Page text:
NHL Free Agency: Reacting To The Red Wings' Day
There has been a running joke around Detroit that Ken Holland would retire the day after Nicklas Lidstrom did. It's a safe bet that there are a lot of Wing fans wishing that Holland had done just that 2 years ago when Lidstrom decided to call it a career.
The Red Wings entered this offseason with a plan, targeted players, roster spaces due to attrition, and money to spend. After an expected-yet-still disappointing early playoff exit, the team looked to free agency to bolster a lineup that contained more youth than anyone had seen in a decade in the hopes that they could make the team better in a very winnable Eastern Conference.
We were fed the usual lines: the Wings had their sights set on a few players, but term length or money or fit or whatever excuse you want to insert here could mean that the Wings would go to Plan B and look to the kids to take spots, particularly on the defense. The day opened and the first target, Christian Ehrhoff, was gone, signed for 1 year with Pittsburgh. As the day progressed, several other potential options disappeared, one by one: Tom Gilbert to Montreal, Mark Fayne to Edmonton. Dan Boyle went to the Rangers for 2 years and $9M. Then Anton Stralman signed with Tampa for 5 years and $22.5M, and we got word that the Wings weren't in on Matt Niskanen, the prize of this year's UFA crop.
It was at that point that fans were restless, but the pitchforks were still in the shed. Outside of Ehrhoff, there wasn't a single signing that I was desperate for the Wings to make. Fayne and Gilbert would have been nice, but they were depth guys that wouldn't fill the need the Wings had. Ditto for Stralman. Niskanen's 7 year contract length was scary, because that means committing almost a decade to a player who had over 21 points exactly once in his career.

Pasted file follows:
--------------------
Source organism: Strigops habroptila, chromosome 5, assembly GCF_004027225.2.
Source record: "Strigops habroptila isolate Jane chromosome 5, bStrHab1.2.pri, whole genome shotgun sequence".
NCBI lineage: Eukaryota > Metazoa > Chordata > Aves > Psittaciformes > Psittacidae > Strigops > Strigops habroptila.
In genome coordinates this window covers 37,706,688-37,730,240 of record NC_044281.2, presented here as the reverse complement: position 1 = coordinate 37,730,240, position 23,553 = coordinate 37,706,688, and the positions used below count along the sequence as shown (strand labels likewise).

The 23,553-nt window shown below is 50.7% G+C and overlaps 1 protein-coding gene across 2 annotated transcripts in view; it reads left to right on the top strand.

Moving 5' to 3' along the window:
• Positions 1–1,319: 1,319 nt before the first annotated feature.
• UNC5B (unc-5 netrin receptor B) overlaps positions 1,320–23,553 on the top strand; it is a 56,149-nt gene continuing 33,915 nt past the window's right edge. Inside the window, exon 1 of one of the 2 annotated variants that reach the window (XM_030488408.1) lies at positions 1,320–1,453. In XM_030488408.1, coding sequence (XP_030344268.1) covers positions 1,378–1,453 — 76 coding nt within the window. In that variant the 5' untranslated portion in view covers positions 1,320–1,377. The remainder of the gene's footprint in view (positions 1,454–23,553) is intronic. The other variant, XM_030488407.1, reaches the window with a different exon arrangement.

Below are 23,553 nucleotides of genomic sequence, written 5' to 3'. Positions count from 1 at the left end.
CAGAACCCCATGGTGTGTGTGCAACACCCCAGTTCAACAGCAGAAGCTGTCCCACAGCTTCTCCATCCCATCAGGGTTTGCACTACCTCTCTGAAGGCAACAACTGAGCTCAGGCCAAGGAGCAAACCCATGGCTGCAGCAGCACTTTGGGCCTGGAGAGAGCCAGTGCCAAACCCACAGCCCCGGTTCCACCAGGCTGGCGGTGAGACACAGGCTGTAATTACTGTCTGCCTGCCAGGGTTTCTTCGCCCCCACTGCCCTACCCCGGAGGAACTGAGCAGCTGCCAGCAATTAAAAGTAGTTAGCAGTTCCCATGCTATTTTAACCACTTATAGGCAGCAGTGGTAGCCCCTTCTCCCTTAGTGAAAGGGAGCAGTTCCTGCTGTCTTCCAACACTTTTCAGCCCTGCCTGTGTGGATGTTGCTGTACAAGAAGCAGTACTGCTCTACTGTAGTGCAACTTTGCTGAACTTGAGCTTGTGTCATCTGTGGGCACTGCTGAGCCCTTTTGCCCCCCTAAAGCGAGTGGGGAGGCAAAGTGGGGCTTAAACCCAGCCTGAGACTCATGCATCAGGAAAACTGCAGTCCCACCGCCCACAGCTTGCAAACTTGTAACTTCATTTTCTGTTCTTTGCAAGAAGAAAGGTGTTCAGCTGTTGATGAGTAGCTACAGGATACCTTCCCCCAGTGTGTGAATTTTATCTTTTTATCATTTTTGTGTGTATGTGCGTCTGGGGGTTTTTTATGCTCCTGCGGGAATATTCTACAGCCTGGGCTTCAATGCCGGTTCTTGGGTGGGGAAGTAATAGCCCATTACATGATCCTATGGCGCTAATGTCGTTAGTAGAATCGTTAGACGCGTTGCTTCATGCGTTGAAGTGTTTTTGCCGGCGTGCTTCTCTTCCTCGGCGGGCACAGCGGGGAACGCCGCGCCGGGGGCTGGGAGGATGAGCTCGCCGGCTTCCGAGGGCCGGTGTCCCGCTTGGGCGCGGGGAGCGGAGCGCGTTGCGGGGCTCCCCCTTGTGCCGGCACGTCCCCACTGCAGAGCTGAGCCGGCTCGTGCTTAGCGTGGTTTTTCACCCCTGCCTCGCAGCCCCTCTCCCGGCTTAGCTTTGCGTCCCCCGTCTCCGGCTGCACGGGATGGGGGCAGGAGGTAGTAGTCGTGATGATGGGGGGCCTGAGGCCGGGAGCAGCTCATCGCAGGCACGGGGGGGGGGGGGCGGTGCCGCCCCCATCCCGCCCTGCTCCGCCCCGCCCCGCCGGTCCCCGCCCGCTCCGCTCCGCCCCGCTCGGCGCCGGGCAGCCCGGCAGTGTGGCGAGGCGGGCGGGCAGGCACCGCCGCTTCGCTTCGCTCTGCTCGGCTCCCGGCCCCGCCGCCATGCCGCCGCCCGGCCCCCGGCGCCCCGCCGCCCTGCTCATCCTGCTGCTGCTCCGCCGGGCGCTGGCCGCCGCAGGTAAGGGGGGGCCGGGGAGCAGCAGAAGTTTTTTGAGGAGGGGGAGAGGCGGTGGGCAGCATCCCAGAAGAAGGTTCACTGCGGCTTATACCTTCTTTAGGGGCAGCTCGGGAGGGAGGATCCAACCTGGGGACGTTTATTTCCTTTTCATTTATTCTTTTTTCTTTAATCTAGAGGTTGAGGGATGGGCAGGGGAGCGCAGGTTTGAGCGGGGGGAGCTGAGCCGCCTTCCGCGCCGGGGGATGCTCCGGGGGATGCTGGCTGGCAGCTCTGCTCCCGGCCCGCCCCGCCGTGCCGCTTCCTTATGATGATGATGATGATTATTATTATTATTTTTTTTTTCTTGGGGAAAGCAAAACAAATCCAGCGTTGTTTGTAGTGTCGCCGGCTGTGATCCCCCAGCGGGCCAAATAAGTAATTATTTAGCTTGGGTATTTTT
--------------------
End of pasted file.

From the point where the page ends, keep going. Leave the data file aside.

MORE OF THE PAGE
Then news started to trickle out that made us wonder what was going on. First, we learned that Dan Boyle took less money to sign with the Rangers. Then we heard that Stralman wasn't interested in Detroit at all. Niskanen got a 7 year/$38.5M offer from the Wings but he wasn't considering Detroit. Finally, we heard that Ehrhoff told the Wings he wanted a 5 year deal, then signed a 1-year contract with Pittsburgh without giving the Wings a chance to counter.
Holland's response to when asked why players don't want to come to Detroit?
"We made pitches to a number of defensemen," general manager Ken Holland said. "For a variety of reasons, they opted to go elsewhere. I don't know why they're not coming here."
Maybe it's just me, but when you strike out on literally every single free agent defenseman you are trying to sign, when asked what happened it's better to offer up anything besides "I don't know" because it's his job to know. He needs to find out why players don't want to play in Detroit when money isn't the issue. Is it the coach? Is it the other players? Is it the arena? Is it the city? Is it a weird thing where guys don't want to play in a city that starts with the letter D? Whatever the reason, Ken Holland needs to know what it is so that he can address it.
The worst part is that if they had simply swung and missed at the UFAs that were out there and called it a day, that would have been ok. Not great, but not the end of the world. But instead, as Holland is prone to do, he panicked and re-upped Kyle Quincey for 2 years and $8.5M.
So at the end of the day, the team that wasn't good enough to finish ahead of the Columbus Blue Jackets re-signed one of their RFAs, extended the contract of their AHL goaltender, and brought back a defenseman who was so terrible in the first half of the season that when he was merely mediocre in the second half we all said "wow he's really improved this year".
And the questions have started about "Is Detroit a viable destination for free agents?" and "will the Wings have to turn to trades to acquire the player they need?" To sum up shortly, the answers are "sort of depending on the player" and "yes if they're willing to actually make a trade".
If today had been a one-year aberration, that would be one thing. But since the 2009 season ended, the Wings have failed to land any player of any magnitude. Granted, a lot of that has had to do with the salary cap and the fact the Wings had several players who needed raises. But in 2012, after the retirement of Lidstrom, the Wings have not only failed to land the best free agent who clearly fit their needs, they were unable to even get the second or even third best players after that top guy.